American Incarceration Is Mostly “Short” Terms, Including In Mississippi.

In my other article, I claimed:

The reality is that the vast majority of American prison terms — perhaps 80% of them, probably more — last less than five years before release or parole. Most prison terms last less than two years, and I doubt that even 5% last continuously for twenty years or more. I’ll support this more in another article, but it’s not a controversial claim, even though incarceration statistics can be messy and federal numbers might push it up a bit.

I don’t think anyone who’s studied incarceration would seriously dispute that. But just in case, and to try looking away from the usual data sources, I wrote a scraper that pulled every current inmate in Mississippi, an unusually punitive state, from their online database.

Limiting inmate locations to the ones on this list, except for the “restitution centers”, gave 18,603 inmates compared to the most recent daily inmate population of 18,695. I found or estimated admission years for 18,421 of them by using “Entry Date” or by subtracting “Total [Sentence] Length” from “Tentative Release Date”, so I’ve probably covered at least 98% of the Mississippi prison population.

The results: Half of these Mississippi inmates were admitted after 2012; 63.9% were admitted after 2010, and only 4.4% of them— 802 individuals — were admitted before 1996 (with 56% of those convicted of murder). Throw in every single inmate whose admission date I can’t guess (which does include a lot of life sentences) or which might be in a location I’m not checking and you might get it to 5.8%.

In other words: Imposing a maximal “20-year term”, right now, would reduce Mississippi’s “prison population” by all of 4% to 6% — a pretty marginal change.

To try to get a sense of the distribution of time served across actual people, I looked at Mississippi’s new prison terms (new court commitments) by year from the NPS and compared the number of people admitted in a given year with the number of remaining inmates who were admitted then. This will be an over-count, since the “entry date” of current Mississippi inmates might include people who returned to prison after parole violations. Also keep in mind that people enter prison throughout the year.

This is shown in the below chart, where black is current inmates by “entry date” year and orange is admissions by year minus current inmates, with non-”new court commitment” admissions outlined in grey.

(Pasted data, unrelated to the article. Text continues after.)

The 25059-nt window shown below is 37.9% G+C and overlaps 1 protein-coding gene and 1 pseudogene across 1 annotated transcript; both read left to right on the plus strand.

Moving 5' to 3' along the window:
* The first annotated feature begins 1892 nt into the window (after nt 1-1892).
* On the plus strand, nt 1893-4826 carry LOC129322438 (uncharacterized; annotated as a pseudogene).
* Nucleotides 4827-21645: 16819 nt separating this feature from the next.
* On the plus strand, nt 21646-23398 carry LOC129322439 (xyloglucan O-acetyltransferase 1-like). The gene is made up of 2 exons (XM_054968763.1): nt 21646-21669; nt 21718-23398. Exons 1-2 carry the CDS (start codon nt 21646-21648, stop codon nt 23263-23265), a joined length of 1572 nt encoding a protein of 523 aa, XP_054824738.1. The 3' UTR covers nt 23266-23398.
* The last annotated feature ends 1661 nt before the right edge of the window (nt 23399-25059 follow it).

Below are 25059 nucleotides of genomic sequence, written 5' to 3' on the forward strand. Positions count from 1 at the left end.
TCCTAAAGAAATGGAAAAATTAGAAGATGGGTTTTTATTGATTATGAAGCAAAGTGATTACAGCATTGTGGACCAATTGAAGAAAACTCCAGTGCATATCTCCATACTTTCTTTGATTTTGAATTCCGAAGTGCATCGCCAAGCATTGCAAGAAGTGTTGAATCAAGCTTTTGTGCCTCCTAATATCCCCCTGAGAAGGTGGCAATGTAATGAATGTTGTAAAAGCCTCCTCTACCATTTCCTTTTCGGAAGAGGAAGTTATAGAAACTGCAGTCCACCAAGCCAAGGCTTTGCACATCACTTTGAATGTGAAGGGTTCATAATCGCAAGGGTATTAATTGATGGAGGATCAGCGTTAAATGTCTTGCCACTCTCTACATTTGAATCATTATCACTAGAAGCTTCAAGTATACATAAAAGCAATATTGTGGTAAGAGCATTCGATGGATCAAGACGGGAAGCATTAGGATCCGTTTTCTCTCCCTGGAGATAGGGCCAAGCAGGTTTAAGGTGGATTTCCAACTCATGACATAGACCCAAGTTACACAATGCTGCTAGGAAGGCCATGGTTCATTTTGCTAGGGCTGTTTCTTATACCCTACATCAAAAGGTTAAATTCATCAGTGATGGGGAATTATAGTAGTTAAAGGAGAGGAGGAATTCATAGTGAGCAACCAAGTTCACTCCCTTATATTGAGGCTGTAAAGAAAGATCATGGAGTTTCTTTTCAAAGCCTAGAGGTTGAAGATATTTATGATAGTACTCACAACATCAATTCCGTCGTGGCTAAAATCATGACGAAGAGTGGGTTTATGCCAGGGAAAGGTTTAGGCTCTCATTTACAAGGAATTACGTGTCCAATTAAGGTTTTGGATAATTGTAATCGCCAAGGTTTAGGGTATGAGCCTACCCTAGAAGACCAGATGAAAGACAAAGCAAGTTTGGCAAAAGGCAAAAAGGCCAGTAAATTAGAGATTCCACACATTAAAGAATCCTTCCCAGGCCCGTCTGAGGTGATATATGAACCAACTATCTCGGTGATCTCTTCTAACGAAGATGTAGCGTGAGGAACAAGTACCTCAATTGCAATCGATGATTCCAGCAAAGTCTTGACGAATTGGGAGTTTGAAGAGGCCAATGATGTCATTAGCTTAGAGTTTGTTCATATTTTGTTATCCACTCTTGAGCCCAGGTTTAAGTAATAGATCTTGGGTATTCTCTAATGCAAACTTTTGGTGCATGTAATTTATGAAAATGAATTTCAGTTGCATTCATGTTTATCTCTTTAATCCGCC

With the above caveats in mind, at most 32.4% of 2013 Mississippi “new court commitments” have served continuously since then, and the numbers for 2011 and 1996 are at most 15.6% and 4% respectively. Barring some pretty dramatic sentencing changes, that means that probably around 68% of Mississippi inmates serve under three years, around 84% serve under five years, and at most around 4% serve for twenty years or more before release or parole.

Despite potential issues with admissions throughout the year and paroles, this is quite consistent with other states and other sources. A decade ago, Florida estimated that 69% of inmates admitted in FY2003–2004 would serve under three years, 83.5% would serve under five years, and just 3.2% would serve for twenty years or more. When Neal and Rick aggregated NCRP numbers across California, Colorado, Michigan, New Jersey, North Dakota, South Carolina, Washington, and Wisconsin, they found that 66% of prison terms that started in 2000 ended within 2 years, 87% ended within 5 years, and 93% ended within 10 years. Federal prison terms seem to be longer than state prison terms, but there are a lot fewer of them, and the median time served for federal prisoners released around 2012 was still just under 2 years.

Based on all that, I’m pretty confident that my earlier claim is, if anything, conservative: At least 80% of prison terms are under five years, most are under two years, and I doubt that even 5% run continuously for twenty years or more. It would be interesting to know more about how parole violations and recidivism worked in Mississippi, though.